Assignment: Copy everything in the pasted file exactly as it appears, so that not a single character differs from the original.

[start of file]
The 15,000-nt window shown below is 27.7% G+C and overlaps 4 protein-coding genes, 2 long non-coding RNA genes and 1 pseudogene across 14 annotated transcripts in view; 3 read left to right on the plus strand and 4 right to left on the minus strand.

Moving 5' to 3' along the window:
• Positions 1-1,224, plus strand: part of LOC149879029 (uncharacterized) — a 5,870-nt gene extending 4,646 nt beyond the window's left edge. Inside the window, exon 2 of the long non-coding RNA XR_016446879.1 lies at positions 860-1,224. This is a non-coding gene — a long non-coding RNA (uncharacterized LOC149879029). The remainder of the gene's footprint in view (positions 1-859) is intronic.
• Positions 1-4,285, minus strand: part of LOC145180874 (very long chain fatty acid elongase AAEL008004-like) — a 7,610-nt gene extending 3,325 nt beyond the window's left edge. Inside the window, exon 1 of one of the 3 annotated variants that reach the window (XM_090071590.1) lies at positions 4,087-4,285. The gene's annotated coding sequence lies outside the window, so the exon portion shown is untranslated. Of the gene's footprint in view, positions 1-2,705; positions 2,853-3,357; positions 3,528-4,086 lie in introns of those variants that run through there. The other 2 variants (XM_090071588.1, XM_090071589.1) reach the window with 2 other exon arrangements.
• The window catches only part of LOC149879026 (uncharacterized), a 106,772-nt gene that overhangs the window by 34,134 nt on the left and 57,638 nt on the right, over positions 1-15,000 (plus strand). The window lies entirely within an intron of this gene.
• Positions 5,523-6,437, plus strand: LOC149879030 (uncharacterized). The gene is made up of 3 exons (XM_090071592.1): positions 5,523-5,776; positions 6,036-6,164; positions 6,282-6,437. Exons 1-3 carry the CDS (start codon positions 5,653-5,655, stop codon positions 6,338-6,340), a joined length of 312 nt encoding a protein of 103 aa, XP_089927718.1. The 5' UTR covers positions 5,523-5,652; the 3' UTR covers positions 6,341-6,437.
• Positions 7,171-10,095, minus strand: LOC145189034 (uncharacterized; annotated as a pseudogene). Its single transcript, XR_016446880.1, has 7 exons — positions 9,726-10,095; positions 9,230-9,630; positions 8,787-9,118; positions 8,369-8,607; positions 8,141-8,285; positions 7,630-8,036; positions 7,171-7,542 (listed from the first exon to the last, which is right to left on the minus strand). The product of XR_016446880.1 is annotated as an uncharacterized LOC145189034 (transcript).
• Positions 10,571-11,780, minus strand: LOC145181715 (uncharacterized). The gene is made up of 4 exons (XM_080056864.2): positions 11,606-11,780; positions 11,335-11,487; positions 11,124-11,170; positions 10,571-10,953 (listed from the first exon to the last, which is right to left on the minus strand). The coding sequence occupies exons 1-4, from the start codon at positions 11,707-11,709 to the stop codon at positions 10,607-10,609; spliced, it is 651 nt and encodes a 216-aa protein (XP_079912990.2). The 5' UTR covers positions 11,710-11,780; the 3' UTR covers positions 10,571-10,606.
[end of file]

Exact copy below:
The 15,000-nt window shown below is 27.7% G+C and overlaps 4 protein-coding genes, 2 long non-coding RNA genes and 1 pseudogene across 14 annotated transcripts in view; 3 read left to right on the plus strand and 4 right to left on the minus strand.

Moving 5' to 3' along the window:
• Positions 1-1,224, plus strand: part of LOC149879029 (uncharacterized) — a 5,870-nt gene extending 4,646 nt beyond the window's left edge. Inside the window, exon 2 of the long non-coding RNA XR_016446879.1 lies at positions 860-1,224. This is a non-coding gene — a long non-coding RNA (uncharacterized LOC149879029). The remainder of the gene's footprint in view (positions 1-859) is intronic.
• Positions 1-4,285, minus strand: part of LOC145180874 (very long chain fatty acid elongase AAEL008004-like) — a 7,610-nt gene extending 3,325 nt beyond the window's left edge. Inside the window, exon 1 of one of the 3 annotated variants that reach the window (XM_090071590.1) lies at positions 4,087-4,285. The gene's annotated coding sequence lies outside the window, so the exon portion shown is untranslated. Of the gene's footprint in view, positions 1-2,705; positions 2,853-3,357; positions 3,528-4,086 lie in introns of those variants that run through there. The other 2 variants (XM_090071588.1, XM_090071589.1) reach the window with 2 other exon arrangements.
• The window catches only part of LOC149879026 (uncharacterized), a 106,772-nt gene that overhangs the window by 34,134 nt on the left and 57,638 nt on the right, over positions 1-15,000 (plus strand). The window lies entirely within an intron of this gene.
• Positions 5,523-6,437, plus strand: LOC149879030 (uncharacterized). The gene is made up of 3 exons (XM_090071592.1): positions 5,523-5,776; positions 6,036-6,164; positions 6,282-6,437. Exons 1-3 carry the CDS (start codon positions 5,653-5,655, stop codon positions 6,338-6,340), a joined length of 312 nt encoding a protein of 103 aa, XP_089927718.1. The 5' UTR covers positions 5,523-5,652; the 3' UTR covers positions 6,341-6,437.
• Positions 7,171-10,095, minus strand: LOC145189034 (uncharacterized; annotated as a pseudogene). Its single transcript, XR_016446880.1, has 7 exons — positions 9,726-10,095; positions 9,230-9,630; positions 8,787-9,118; positions 8,369-8,607; positions 8,141-8,285; positions 7,630-8,036; positions 7,171-7,542 (listed from the first exon to the last, which is right to left on the minus strand). The product of XR_016446880.1 is annotated as an uncharacterized LOC145189034 (transcript).
• Positions 10,571-11,780, minus strand: LOC145181715 (uncharacterized). The gene is made up of 4 exons (XM_080056864.2): positions 11,606-11,780; positions 11,335-11,487; positions 11,124-11,170; positions 10,571-10,953 (listed from the first exon to the last, which is right to left on the minus strand). The coding sequence occupies exons 1-4, from the start codon at positions 11,707-11,709 to the stop codon at positions 10,607-10,609; spliced, it is 651 nt and encodes a 216-aa protein (XP_079912990.2). The 5' UTR covers positions 11,710-11,780; the 3' UTR covers positions 10,571-10,606.